The North American mails bring a very curious speech delivered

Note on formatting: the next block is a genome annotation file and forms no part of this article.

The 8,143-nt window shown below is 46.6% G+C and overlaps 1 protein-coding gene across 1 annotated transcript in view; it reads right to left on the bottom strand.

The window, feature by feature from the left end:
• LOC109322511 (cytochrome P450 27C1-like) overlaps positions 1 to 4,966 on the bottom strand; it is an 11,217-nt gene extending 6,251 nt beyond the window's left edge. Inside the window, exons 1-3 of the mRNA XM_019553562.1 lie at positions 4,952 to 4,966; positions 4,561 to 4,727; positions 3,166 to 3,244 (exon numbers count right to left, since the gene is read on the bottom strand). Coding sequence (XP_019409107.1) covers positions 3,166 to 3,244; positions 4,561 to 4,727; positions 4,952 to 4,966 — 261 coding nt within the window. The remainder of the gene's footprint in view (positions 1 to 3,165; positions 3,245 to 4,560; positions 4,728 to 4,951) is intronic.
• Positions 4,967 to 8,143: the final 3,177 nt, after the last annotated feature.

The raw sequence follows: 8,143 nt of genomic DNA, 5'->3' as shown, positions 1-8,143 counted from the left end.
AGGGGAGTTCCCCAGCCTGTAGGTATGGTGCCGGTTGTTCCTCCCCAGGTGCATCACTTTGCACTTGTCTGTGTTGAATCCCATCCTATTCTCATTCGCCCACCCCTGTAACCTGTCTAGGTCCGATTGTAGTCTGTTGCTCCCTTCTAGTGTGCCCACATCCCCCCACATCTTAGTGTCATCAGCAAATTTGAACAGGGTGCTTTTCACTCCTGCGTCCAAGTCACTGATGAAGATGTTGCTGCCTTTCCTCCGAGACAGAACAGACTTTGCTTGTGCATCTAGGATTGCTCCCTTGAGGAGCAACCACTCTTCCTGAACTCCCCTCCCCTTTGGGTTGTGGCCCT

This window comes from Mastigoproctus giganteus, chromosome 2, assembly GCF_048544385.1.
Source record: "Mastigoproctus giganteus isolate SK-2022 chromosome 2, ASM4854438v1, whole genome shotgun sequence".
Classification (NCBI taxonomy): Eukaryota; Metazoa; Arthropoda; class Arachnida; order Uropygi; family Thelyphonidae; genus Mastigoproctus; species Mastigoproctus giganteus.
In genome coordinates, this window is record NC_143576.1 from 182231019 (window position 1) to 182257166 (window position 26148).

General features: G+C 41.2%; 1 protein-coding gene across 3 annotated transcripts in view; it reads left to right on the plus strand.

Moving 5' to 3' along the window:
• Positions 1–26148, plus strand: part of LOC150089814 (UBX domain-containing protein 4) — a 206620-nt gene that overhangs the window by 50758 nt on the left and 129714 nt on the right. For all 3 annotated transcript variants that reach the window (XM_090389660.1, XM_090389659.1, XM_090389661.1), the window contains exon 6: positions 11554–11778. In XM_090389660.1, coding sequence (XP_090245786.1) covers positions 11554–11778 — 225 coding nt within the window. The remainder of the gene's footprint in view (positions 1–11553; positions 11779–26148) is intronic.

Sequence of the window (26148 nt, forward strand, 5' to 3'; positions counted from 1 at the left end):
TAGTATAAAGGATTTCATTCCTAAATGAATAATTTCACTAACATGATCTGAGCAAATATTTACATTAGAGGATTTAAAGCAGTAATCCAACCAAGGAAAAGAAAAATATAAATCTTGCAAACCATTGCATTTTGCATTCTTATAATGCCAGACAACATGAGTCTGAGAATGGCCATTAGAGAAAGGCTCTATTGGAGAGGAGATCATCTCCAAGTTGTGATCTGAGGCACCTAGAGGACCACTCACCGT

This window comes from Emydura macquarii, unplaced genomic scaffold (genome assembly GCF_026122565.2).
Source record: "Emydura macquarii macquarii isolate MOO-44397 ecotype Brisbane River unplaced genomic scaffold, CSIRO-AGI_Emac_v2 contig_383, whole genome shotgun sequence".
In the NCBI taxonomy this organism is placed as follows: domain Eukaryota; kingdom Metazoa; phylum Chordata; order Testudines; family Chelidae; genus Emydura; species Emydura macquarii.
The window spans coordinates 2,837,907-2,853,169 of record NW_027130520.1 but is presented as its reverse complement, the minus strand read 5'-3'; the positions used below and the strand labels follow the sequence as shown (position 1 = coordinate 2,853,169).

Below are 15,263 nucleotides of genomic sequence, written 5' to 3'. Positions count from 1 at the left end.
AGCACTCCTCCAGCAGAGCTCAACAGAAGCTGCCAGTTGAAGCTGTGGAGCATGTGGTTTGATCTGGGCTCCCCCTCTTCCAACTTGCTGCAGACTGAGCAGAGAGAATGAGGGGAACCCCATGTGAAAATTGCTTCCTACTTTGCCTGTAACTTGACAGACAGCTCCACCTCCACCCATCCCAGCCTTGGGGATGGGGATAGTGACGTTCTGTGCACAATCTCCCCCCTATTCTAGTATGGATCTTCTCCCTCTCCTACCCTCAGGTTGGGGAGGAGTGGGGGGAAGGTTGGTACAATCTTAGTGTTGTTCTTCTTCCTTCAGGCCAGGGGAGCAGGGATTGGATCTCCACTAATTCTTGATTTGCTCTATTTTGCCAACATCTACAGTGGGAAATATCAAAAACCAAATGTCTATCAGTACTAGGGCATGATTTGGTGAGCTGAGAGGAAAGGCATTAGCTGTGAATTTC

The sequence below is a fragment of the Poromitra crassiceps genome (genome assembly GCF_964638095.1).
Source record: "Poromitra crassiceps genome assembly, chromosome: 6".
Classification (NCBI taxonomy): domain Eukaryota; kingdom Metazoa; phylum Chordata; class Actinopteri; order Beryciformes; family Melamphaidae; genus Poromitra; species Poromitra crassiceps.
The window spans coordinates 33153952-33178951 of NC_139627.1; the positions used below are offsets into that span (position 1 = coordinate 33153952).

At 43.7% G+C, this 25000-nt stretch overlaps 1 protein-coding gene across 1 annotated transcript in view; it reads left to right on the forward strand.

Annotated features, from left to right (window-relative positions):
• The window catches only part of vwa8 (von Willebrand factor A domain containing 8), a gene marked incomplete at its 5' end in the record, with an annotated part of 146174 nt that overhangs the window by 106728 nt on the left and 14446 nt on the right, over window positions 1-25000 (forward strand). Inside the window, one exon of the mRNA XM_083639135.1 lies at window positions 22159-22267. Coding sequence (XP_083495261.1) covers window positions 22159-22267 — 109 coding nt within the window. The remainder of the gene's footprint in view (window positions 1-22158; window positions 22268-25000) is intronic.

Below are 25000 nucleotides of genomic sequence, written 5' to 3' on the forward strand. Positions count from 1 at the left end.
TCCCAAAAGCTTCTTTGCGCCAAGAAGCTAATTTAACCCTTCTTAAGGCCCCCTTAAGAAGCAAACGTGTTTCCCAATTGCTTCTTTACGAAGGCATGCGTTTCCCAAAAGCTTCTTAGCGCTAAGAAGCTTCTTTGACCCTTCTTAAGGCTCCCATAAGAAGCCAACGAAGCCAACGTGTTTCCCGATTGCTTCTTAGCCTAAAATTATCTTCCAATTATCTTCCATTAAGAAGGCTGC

by Mr. WEBSTER at an agricultural meeting in the State of New York. It is made up of parts which do not bang well together. The popular orator, among agriculturists, advocates " protection" for agriculture. He draws some clever distinctions between agr cniture.for`the subsistence of the Cultivators themselves, with a surplus only to trade in—a " plantation interest," growing some one staple for exportation—and manufactures. Genuine agriculture promotes stability and independence, because all essential ends are secured to the cultivator, his surplus alone being subject to the vicissitudes of trade ; the "plantation interest" partakes altoge- ther of a commercial character, and is less to be encouraged ; ma- nufactures need not protection, because the capitalist can shift his capital from one investment to another, which the agriculturist cannot do : therefore, says Mr. WEBSTER, " protect " your agri- culturist, and secure to his surplus a home market. Yet he will ask Great Britain to relax her Corn-laws; thinking, perhaps, that Great Britain should abandon to the United States the advantages which he ascribes to agriculture, and depend solely on manufac- tures! A man of Mr. WEBSTER'S understanding, however, must know, that what an intelligent and honest man asks, he is pre- pared to give : if he asks free trade, he is prepared to concede it ; indeed it is not clear what Mr. WEBSTER himself would refuse, in his anxiety for more trade with England. There is so much conflict in the several propositions lumped together in the speech, that it is difficult to know whether Mr. WEBSTER has that class of mind that can discuss without being able to establish a complete judgment ; whether the oration is a mere aggregation of claptraps, each part intended for currency in a different quarter ; or whether it is only a " demonstration" of adverse "protection,' to frighten our Government out of its exclusive policy by a threat of more retaliation, while a disposition to buy concession by con- cession is temptingly allowed to peep out. The most positive part of the speech is much liked here—it is a sound rating of the " Re- pudiationists," in terms at once eloquent, earnest, familiar, and business-like.